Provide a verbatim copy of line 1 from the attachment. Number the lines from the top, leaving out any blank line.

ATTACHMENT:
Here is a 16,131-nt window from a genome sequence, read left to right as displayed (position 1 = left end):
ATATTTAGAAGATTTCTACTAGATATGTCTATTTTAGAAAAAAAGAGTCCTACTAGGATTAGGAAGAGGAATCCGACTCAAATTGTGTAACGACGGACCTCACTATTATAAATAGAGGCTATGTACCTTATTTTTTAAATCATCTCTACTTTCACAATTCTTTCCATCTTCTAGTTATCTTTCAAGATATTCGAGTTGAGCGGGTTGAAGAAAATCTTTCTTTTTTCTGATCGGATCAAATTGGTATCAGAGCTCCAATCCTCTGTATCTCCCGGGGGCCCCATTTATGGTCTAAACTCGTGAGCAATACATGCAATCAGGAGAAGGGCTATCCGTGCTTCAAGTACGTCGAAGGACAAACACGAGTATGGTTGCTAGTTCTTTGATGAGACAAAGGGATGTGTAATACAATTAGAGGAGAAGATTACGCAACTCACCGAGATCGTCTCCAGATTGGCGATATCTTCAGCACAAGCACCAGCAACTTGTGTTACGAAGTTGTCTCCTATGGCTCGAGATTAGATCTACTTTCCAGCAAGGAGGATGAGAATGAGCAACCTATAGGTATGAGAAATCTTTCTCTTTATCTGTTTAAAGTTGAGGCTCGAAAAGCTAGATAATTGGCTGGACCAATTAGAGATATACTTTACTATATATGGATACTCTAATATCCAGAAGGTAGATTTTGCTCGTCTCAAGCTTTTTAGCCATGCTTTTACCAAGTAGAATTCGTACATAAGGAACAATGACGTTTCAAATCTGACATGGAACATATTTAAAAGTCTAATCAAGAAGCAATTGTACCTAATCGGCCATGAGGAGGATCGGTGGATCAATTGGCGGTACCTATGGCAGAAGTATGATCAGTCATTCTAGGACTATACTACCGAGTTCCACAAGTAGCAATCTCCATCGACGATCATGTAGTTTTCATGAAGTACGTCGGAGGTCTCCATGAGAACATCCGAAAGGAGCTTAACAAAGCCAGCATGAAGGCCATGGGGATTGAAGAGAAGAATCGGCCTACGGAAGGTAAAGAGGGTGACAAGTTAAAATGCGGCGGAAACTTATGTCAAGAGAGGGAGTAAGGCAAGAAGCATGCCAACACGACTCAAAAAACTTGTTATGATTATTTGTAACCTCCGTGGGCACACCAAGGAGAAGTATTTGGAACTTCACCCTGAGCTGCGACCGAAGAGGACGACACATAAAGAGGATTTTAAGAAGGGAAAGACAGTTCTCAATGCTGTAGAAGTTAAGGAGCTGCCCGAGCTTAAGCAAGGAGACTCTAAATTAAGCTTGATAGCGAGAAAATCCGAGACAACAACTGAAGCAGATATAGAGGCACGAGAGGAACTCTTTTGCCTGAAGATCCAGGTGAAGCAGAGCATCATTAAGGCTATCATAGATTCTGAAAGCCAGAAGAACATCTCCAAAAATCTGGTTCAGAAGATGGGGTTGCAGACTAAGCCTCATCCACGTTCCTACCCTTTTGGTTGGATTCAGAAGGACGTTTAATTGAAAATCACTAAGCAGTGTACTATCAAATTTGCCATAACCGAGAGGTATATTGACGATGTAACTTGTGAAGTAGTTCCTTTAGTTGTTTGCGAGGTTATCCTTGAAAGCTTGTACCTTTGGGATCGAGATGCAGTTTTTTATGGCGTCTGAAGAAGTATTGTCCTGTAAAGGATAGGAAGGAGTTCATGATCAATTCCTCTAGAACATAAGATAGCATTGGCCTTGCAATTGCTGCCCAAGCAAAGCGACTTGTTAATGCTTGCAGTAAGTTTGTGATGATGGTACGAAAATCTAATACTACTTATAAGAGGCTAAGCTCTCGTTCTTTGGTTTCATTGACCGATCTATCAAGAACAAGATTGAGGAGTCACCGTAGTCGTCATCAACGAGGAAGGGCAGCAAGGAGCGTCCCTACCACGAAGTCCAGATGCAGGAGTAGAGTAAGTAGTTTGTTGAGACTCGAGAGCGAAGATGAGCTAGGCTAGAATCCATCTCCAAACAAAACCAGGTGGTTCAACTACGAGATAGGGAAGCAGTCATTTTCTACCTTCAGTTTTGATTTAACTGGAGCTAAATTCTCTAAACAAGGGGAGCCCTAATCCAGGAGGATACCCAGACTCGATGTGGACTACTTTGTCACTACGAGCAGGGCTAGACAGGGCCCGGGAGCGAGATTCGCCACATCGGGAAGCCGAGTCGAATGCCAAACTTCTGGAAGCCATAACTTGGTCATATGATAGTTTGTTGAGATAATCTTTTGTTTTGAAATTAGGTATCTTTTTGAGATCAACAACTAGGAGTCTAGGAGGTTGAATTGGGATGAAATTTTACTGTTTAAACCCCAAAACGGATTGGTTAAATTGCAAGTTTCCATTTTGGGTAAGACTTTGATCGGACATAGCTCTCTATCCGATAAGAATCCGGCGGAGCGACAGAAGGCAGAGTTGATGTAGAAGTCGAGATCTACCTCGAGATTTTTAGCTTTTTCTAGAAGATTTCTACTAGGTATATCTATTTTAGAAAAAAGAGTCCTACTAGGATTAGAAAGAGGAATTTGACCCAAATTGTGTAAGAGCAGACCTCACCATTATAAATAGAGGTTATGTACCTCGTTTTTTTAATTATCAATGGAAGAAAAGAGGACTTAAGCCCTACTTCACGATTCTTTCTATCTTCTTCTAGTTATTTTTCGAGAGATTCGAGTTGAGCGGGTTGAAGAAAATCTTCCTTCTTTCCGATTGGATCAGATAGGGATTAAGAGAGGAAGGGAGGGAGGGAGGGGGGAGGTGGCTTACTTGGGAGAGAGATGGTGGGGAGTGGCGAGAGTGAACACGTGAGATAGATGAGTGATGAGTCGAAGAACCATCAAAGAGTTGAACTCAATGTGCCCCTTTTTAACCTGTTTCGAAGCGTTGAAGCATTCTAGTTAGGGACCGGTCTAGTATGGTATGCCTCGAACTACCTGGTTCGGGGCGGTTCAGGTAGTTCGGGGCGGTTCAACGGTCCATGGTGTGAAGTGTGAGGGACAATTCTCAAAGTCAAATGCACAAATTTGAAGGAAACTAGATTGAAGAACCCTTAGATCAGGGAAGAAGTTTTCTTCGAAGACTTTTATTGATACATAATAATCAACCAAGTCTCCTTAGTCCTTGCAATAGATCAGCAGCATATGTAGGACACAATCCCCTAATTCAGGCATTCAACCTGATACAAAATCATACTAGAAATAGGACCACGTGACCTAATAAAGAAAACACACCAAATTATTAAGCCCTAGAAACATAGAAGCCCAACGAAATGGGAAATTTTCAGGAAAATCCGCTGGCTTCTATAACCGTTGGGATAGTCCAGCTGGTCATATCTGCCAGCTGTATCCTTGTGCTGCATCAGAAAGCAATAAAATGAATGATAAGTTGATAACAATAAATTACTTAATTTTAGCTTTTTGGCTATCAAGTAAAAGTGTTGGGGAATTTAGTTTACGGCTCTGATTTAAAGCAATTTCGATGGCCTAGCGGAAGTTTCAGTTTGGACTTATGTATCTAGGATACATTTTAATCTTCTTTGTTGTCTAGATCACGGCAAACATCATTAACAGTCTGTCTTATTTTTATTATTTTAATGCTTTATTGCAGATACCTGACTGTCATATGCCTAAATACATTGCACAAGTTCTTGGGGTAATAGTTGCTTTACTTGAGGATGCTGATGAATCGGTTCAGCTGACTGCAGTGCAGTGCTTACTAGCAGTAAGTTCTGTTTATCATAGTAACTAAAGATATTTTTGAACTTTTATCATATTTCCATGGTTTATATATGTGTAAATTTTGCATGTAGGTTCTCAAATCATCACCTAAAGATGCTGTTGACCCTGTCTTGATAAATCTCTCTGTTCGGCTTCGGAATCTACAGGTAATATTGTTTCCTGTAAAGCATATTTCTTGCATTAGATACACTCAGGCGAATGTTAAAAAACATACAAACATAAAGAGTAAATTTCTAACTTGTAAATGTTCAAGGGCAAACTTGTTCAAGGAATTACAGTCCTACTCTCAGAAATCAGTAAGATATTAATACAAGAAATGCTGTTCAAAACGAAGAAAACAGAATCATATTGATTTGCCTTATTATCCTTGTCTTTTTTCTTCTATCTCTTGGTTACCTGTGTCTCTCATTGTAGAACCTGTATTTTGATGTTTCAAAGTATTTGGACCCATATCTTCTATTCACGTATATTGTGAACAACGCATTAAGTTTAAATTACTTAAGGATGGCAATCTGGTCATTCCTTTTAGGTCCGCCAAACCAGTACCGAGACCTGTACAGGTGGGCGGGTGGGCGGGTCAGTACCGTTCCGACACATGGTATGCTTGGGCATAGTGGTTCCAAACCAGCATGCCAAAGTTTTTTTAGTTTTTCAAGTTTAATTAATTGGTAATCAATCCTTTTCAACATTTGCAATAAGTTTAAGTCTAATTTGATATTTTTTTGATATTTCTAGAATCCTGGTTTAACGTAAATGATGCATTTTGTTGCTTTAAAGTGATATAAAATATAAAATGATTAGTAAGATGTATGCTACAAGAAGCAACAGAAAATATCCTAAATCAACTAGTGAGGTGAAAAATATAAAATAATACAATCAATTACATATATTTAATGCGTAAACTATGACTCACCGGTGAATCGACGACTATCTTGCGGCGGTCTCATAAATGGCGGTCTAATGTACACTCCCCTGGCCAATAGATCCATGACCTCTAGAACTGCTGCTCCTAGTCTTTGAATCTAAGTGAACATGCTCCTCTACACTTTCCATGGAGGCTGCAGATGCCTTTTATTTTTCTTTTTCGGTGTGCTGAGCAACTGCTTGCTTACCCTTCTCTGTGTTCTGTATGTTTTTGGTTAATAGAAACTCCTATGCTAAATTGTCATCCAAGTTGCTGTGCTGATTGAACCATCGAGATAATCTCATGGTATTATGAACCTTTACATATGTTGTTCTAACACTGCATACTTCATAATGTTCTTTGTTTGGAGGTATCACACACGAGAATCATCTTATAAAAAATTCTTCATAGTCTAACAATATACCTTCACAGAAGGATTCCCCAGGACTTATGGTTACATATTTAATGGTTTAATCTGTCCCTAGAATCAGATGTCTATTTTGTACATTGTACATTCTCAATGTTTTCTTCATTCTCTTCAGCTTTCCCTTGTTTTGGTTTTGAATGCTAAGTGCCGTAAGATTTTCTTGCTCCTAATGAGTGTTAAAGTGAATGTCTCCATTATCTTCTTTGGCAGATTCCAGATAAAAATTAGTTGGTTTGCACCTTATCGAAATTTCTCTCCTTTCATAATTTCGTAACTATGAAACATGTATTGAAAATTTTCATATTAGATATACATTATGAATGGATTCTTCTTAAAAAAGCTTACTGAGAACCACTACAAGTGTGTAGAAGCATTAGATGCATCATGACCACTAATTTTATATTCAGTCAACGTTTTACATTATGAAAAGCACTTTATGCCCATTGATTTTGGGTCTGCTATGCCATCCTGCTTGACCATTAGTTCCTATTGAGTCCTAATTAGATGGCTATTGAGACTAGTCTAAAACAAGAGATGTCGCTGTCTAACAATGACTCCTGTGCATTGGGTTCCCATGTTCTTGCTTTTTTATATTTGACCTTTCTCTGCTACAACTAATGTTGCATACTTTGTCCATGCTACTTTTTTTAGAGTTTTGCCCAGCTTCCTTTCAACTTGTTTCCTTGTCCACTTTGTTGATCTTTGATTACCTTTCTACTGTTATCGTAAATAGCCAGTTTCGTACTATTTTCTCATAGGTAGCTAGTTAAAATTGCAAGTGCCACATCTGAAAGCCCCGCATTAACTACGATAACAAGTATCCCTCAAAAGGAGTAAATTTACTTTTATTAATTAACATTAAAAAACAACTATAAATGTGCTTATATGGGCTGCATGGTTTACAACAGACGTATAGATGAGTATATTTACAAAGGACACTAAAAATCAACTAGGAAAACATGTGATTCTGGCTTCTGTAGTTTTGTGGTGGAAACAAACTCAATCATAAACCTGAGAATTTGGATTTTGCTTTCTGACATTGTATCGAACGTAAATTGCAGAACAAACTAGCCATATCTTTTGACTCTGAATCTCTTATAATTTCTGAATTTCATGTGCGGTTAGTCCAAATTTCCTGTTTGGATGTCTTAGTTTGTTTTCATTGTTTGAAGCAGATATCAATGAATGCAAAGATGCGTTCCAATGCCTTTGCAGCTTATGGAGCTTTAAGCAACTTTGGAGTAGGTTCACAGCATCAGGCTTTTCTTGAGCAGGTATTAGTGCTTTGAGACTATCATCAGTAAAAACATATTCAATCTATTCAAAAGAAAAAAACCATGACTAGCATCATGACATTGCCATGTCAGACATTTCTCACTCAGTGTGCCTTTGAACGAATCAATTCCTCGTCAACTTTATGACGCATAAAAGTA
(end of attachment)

Here is a 16,131-nt window from a genome sequence, read left to right as displayed (position 1 = left end):